Up the gallows
Sinful Davey (London Pavilion, 'A') The Southern Star (New Victoria, 'U') The problem for the cinema these days is not so much how to make the out-of-the-way, consciously artistic films (out of the way has become in the way, and all over the place), as how to make unassuming entertainment that actually entertains. No one any longer quite knows what an average audience wants, if the animal exists at all; so film-makers ditheringly try a bit of everything, piling on the expensive sets, and the nude scenes (adventure heroines these days can hardly be trusted to pass a small puddle without a bathe), and all the rest of the stonewalling paraphernalia, playing out time as though the best that could be hoped for was a box-office draw. Which makes it a relaxing kind of pleasure to see occasion- ally a film that a major talent has plainly made for amusement only. No one is likely to find John Huston's Sinful Davey all that much of a picture; but then the director obviously didn't either. It's a cheerful, loose-limbed, lacka- daisical sort of entertainment: no more, but no less.
Davey (John Hurt) is a young Scotsman of 1820 or so, an inept but hopeful sinner with an exaggerated Scots consciousness of his destiny, out to emulate the record of a father who managed to get himself hanged at twenty- one. Chased by the police, Davey finds he is riding a fearful old nag which has to be booted and beaten into a peevish trot; showing off in jail to his fellow prisoners, he is confronted by a typical Huston array of case-hardened and intimidating old faces. Still, he tries hard, as pickpocket, grave-robber, highwayman, pirate, and dandified gentleman thief, only kept in order by an orphan heroine (Pamela Frank- lin) forever running after him with a Bible. They are an almost human pair surrounded by eccentrics—including Robert Morley, playing the Duke of Argyll and the bagpipes as though he appreciated both opportunities. Bits and pieces of picaresque adventure are started and allowed to peter out; perhaps everyone got a bit bored with them. In fact, the film saunters, but the pace is agreeably its own: travels with a donkey hero. Huston has made the same sort of casual film before, in Beat the Devil and The List of Adrian Messenger. This time he wanted to give a hand to the Irish film industry, which explains why the depopulated Highlands seem to have become a preserve for Irish actors, and also why they are fox-hunting around In- verary. Solecisms and anachronisms don't jar because they are so easily taken in everyone's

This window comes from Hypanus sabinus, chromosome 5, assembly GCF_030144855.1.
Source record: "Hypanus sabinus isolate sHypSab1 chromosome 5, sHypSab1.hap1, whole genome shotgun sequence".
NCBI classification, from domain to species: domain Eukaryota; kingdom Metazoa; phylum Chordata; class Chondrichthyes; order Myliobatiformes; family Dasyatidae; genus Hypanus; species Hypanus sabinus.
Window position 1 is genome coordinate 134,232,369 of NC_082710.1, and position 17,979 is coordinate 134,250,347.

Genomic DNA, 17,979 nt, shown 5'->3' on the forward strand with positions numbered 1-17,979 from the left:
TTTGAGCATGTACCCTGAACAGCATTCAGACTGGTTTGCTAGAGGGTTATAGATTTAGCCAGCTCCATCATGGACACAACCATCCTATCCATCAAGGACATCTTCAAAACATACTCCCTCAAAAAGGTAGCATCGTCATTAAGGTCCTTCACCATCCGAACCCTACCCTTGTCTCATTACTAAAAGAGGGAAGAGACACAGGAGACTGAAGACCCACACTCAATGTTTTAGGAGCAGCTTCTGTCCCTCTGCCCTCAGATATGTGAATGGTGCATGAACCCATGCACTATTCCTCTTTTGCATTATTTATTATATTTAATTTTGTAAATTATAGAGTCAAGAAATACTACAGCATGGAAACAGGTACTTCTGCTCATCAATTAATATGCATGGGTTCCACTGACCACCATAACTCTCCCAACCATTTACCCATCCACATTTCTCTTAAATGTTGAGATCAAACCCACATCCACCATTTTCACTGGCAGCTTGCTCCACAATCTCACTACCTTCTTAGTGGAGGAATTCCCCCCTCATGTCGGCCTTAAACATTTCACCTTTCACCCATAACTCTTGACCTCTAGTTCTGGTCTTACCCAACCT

stride, and because in any case the film's coun- try is a fairly tenuous sort of place to ramble around in. A cairn on a hill; a ruined croft; a lugger sliding across the loch in moonlight; Davey's thieving accomplices strung about with pearls and dancing madly on a rooftop: a skeletal romantic landscape, but enough for the film's purposes. Towards the end, Davey is felled by a golf-ball, and the players scepti- cally examine this new, corpse-like and recum- bent hazard before replacing the ball at u measured club's length distance. It's oddments like this idiotic acknowledgement of the rules of golf that keep one cheerfully watching Huston at play.
The main attraction of The Southern Star Orson Welles. playing rather wearily, and with an excruciatingly eccentric accent, a villainous gentleman whom everyone seems to keep addressing as Blanket. (From a look at the synopsis I see it's really Plankett: what a shame.) Mr Welles is, as it were, the prize at the end of a fairly desultory treasure hunt, during which Ian Hendry, also talking strangely and playing a disagreeable policeman, bustles through the African bush after George Segal and a startlingly resourceful Ursula Andress, who in their turn are vaguely chasing a missing diamond. Sidney Hayers directs, in true Afri- can adventure style: when in doubt, wheel out the wild life.